Indonesia Agrees To Eliminate Tariffs On Steel From Japan

Agreement brings countries closer to an overall free-trade agreement.

TOKYO (AP) – Japan and Indonesia came closer to a landmark free trade agreement on Friday, with Indonesia's agreement to eliminate tariffs on high-end steel products from Japan, according to reports from the Kyoto News agency.

The two countries, which are trying for a pact that would encompass goods, services and investment rules, might sign an overarching trade agreement in late November, Kyoto said, citing an unidentified trade ministry official.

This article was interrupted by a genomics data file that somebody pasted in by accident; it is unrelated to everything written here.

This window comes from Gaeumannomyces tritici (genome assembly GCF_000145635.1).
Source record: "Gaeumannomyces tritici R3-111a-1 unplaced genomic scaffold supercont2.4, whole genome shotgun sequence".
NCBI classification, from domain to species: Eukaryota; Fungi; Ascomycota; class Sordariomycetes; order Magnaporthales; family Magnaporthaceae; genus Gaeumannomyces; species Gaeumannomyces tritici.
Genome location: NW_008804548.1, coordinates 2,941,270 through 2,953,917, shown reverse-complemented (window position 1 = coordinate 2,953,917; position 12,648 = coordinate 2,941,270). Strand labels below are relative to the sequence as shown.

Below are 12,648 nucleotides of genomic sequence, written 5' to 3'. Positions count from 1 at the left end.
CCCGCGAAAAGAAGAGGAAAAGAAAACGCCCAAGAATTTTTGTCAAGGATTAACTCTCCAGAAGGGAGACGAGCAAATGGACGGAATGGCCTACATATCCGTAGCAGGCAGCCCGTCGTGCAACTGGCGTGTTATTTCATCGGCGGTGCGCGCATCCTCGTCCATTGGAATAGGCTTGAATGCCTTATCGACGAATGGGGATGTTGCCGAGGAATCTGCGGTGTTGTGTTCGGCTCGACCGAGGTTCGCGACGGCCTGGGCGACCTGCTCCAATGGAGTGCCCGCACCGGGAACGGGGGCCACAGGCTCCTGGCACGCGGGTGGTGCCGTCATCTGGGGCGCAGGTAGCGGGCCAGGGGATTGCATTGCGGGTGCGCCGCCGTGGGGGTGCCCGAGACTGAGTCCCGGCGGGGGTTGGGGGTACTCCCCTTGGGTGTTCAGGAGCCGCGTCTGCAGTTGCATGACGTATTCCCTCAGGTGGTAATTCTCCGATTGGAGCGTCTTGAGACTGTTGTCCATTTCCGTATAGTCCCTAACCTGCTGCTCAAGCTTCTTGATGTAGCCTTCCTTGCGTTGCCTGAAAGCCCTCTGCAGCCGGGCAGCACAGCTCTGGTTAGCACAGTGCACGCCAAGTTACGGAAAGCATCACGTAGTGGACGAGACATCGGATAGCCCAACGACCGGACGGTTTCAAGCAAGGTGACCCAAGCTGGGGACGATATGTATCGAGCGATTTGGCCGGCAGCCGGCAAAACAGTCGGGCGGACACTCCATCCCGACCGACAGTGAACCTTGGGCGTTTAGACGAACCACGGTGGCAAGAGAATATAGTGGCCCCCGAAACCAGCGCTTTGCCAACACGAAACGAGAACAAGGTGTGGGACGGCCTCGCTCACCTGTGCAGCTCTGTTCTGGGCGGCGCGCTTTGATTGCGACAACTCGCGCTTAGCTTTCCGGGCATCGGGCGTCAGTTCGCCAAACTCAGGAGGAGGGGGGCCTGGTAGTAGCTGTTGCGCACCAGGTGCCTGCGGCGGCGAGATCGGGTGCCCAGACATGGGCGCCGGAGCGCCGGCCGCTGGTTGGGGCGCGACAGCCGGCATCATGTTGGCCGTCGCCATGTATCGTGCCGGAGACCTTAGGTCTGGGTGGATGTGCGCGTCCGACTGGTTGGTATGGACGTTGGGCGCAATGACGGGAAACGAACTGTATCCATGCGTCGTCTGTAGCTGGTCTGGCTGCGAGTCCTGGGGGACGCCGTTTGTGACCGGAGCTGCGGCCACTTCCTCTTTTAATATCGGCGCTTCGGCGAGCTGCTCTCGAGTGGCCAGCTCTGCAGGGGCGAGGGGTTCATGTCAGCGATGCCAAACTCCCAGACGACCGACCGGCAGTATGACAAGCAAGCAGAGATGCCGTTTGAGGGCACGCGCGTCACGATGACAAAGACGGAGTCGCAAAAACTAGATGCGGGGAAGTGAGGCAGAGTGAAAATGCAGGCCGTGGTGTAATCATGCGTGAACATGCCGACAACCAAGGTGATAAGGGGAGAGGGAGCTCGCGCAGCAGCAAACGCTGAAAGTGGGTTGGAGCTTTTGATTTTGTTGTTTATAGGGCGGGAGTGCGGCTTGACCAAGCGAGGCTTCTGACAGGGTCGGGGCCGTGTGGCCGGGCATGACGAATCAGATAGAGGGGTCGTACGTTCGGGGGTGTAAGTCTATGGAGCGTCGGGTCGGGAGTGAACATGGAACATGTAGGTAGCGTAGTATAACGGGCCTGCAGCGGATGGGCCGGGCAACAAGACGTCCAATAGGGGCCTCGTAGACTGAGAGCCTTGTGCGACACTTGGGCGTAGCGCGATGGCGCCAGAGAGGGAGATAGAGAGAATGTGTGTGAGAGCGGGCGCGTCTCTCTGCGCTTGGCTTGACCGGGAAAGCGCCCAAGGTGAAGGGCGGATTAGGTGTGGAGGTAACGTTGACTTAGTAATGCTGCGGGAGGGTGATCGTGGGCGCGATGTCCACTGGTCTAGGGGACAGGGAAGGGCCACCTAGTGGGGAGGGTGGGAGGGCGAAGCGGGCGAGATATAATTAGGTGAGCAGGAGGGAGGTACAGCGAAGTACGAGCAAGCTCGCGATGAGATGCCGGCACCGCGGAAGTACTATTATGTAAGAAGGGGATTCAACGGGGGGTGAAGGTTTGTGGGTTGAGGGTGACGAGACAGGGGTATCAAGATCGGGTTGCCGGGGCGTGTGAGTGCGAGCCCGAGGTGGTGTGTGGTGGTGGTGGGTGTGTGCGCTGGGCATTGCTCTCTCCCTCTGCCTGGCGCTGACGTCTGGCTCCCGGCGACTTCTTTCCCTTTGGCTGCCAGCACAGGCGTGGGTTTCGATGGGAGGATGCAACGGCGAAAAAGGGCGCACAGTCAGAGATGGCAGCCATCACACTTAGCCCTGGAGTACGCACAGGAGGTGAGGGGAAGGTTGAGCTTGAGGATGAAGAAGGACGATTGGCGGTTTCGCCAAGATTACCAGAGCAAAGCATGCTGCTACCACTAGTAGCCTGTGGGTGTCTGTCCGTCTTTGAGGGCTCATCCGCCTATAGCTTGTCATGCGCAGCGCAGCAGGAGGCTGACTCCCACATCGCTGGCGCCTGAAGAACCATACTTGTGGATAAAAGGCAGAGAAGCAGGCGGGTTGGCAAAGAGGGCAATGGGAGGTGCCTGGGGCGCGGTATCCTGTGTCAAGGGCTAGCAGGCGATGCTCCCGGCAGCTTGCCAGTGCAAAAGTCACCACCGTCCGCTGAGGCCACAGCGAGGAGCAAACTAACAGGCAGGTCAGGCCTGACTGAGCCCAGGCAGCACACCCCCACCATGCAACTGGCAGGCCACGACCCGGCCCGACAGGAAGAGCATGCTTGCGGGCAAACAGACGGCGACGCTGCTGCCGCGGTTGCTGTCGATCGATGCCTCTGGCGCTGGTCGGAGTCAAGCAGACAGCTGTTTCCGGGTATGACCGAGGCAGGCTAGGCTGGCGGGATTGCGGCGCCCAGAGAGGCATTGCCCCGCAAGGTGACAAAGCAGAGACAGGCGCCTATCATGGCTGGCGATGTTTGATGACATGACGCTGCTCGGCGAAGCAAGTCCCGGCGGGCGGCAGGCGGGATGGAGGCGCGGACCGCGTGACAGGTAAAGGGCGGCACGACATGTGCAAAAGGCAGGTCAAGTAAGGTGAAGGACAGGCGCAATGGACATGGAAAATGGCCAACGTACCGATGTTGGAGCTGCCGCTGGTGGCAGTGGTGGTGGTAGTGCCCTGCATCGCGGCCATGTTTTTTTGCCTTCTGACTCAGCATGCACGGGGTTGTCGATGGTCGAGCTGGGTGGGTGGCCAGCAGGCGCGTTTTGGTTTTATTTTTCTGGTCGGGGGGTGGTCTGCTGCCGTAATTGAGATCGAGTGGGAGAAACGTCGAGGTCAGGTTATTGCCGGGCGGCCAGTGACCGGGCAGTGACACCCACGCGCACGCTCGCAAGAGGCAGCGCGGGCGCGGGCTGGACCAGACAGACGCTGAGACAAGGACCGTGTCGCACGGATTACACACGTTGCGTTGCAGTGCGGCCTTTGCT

Japanese Trade Minister Akita Amara and Indonesian counterpart Mari Pinkest, during talks on Friday in Tokyo, agreed that Jakarta will drop tariffs on Japanese steel products not manufactured in Indonesia, such as those for automobiles and electronic products, Kyoto reported. The accord would also ensure a stable energy supply for Japan.

The two countries began free-trade talks in July 2005. Japan has said it relies on Indonesia for about one-third of its natural gas supply and believes a free trade pact with Indonesia would help to secure a lifeline to those reserves.